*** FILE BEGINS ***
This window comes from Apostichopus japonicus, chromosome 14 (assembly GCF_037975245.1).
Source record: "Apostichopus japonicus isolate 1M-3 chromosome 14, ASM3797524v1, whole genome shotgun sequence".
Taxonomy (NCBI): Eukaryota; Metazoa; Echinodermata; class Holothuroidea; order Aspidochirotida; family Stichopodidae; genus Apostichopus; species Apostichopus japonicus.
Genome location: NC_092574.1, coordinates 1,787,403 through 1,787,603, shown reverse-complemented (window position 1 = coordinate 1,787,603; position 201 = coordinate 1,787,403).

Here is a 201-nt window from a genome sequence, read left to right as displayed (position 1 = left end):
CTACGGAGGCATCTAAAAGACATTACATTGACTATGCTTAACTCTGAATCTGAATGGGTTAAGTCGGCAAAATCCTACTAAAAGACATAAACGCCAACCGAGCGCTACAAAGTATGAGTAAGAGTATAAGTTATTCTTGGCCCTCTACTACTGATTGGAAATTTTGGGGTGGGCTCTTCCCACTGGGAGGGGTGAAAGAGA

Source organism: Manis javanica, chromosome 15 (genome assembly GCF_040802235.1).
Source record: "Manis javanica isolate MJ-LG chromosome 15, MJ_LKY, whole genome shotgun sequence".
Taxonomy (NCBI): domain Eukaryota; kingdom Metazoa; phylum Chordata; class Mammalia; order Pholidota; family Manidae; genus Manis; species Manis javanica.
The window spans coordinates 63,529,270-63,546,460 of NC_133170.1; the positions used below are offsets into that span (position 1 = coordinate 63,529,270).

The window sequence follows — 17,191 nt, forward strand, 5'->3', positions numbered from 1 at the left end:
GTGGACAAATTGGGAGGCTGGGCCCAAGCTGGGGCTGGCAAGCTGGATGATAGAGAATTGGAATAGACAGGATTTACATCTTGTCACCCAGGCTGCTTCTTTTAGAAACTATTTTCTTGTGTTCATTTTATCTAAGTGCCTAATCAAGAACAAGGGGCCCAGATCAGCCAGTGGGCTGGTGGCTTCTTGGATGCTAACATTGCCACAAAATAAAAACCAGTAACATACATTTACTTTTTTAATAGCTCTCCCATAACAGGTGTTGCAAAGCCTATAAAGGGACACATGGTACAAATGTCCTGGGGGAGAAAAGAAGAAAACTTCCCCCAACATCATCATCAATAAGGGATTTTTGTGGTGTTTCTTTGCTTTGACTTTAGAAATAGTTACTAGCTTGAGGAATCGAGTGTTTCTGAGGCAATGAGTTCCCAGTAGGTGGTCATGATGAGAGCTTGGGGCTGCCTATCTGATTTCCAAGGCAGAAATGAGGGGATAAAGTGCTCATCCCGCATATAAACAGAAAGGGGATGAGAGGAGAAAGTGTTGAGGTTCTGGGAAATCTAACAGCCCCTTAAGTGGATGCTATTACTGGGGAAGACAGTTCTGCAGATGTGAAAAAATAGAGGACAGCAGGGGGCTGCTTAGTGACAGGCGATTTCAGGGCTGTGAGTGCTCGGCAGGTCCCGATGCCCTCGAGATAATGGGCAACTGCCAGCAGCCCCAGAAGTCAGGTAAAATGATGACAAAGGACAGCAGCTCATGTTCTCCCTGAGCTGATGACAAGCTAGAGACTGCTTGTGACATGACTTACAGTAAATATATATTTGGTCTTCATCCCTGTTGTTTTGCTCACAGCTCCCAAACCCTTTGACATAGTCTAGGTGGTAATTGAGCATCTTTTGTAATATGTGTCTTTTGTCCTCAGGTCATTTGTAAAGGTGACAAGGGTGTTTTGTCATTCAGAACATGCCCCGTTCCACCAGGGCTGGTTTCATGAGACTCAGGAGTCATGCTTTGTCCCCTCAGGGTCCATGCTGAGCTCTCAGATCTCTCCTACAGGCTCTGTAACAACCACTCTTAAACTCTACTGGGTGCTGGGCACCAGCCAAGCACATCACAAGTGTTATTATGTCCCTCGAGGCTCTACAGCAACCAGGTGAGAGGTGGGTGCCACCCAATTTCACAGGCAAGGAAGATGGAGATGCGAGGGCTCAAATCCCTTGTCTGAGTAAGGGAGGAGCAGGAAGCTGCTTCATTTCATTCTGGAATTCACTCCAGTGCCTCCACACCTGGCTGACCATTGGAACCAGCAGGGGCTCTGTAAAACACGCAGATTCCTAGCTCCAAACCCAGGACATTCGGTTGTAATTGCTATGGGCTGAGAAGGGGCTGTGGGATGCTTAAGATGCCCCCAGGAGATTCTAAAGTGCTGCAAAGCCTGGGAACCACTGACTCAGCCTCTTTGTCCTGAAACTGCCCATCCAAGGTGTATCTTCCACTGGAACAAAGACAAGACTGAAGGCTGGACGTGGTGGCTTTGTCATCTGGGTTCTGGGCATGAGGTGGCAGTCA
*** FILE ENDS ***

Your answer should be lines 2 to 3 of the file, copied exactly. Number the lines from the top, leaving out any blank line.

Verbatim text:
Source record: "Apostichopus japonicus isolate 1M-3 chromosome 14, ASM3797524v1, whole genome shotgun sequence".
Taxonomy (NCBI): Eukaryota; Metazoa; Echinodermata; class Holothuroidea; order Aspidochirotida; family Stichopodidae; genus Apostichopus; species Apostichopus japonicus.